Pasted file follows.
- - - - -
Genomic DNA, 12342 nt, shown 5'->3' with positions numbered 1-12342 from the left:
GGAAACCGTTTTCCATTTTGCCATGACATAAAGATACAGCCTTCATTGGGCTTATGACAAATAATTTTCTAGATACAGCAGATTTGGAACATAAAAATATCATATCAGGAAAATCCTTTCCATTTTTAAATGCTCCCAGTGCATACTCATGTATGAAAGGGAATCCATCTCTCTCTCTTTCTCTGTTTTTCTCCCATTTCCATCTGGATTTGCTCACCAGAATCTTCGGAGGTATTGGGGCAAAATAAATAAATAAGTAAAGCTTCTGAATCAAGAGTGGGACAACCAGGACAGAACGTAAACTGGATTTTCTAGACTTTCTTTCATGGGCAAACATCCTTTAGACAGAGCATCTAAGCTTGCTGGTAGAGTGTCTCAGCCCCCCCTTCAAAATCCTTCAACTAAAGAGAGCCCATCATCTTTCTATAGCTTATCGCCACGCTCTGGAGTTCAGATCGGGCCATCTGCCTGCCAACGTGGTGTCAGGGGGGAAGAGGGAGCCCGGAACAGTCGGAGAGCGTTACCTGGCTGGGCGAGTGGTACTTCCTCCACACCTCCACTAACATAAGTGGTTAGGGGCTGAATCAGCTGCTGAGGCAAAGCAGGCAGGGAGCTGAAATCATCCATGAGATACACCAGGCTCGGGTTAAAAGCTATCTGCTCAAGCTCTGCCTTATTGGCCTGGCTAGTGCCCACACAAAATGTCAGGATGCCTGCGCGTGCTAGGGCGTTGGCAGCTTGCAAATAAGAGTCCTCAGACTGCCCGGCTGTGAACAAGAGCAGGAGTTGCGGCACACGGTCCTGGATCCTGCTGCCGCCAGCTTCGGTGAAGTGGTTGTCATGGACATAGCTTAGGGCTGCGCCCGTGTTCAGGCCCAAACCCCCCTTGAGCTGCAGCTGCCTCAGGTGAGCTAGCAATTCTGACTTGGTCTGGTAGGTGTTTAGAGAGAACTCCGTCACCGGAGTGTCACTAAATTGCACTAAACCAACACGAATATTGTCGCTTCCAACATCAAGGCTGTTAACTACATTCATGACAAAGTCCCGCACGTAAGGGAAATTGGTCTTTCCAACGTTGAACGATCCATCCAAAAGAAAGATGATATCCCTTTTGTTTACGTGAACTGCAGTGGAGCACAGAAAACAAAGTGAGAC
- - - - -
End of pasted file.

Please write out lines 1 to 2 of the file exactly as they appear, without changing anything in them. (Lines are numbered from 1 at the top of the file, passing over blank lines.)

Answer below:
Genomic DNA, 12342 nt, shown 5'->3' with positions numbered 1-12342 from the left:
GGAAACCGTTTTCCATTTTGCCATGACATAAAGATACAGCCTTCATTGGGCTTATGACAAATAATTTTCTAGATACAGCAGATTTGGAACATAAAAATATCATATCAGGAAAATCCTTTCCATTTTTAAATGCTCCCAGTGCATACTCATGTATGAAAGGGAATCCATCTCTCTCTCTTTCTCTGTTTTTCTCCCATTTCCATCTGGATTTGCTCACCAGAATCTTCGGAGGTATTGGGGCAAAATAAATAAATAAGTAAAGCTTCTGAATCAAGAGTGGGACAACCAGGACAGAACGTAAACTGGATTTTCTAGACTTTCTTTCATGGGCAAACATCCTTTAGACAGAGCATCTAAGCTTGCTGGTAGAGTGTCTCAGCCCCCCCTTCAAAATCCTTCAACTAAAGAGAGCCCATCATCTTTCTATAGCTTATCGCCACGCTCTGGAGTTCAGATCGGGCCATCTGCCTGCCAACGTGGTGTCAGGGGGGAAGAGGGAGCCCGGAACAGTCGGAGAGCGTTACCTGGCTGGGCGAGTGGTACTTCCTCCACACCTCCACTAACATAAGTGGTTAGGGGCTGAATCAGCTGCTGAGGCAAAGCAGGCAGGGAGCTGAAATCATCCATGAGATACACCAGGCTCGGGTTAAAAGCTATCTGCTCAAGCTCTGCCTTATTGGCCTGGCTAGTGCCCACACAAAATGTCAGGATGCCTGCGCGTGCTAGGGCGTTGGCAGCTTGCAAATAAGAGTCCTCAGACTGCCCGGCTGTGAACAAGAGCAGGAGTTGCGGCACACGGTCCTGGATCCTGCTGCCGCCAGCTTCGGTGAAGTGGTTGTCATGGACATAGCTTAGGGCTGCGCCCGTGTTCAGGCCCAAACCCCCCTTGAGCTGCAGCTGCCTCAGGTGAGCTAGCAATTCTGACTTGGTCTGGTAGGTGTTTAGAGAGAACTCCGTCACCGGAGTGTCACTAAATTGCACTAAACCAACACGAATATTGTCGCTTCCAACATCAAGGCTGTTAACTACATTCATGACAAAGTCCCGCACGTAAGGGAAATTGGTCTTTCCAACGTTGAACGATCCATCCAAAAGAAAGATGATATCCCTTTTGTTTACGTGAACTGCAGTGGAGCACAGAAAACAAAGTGAGAC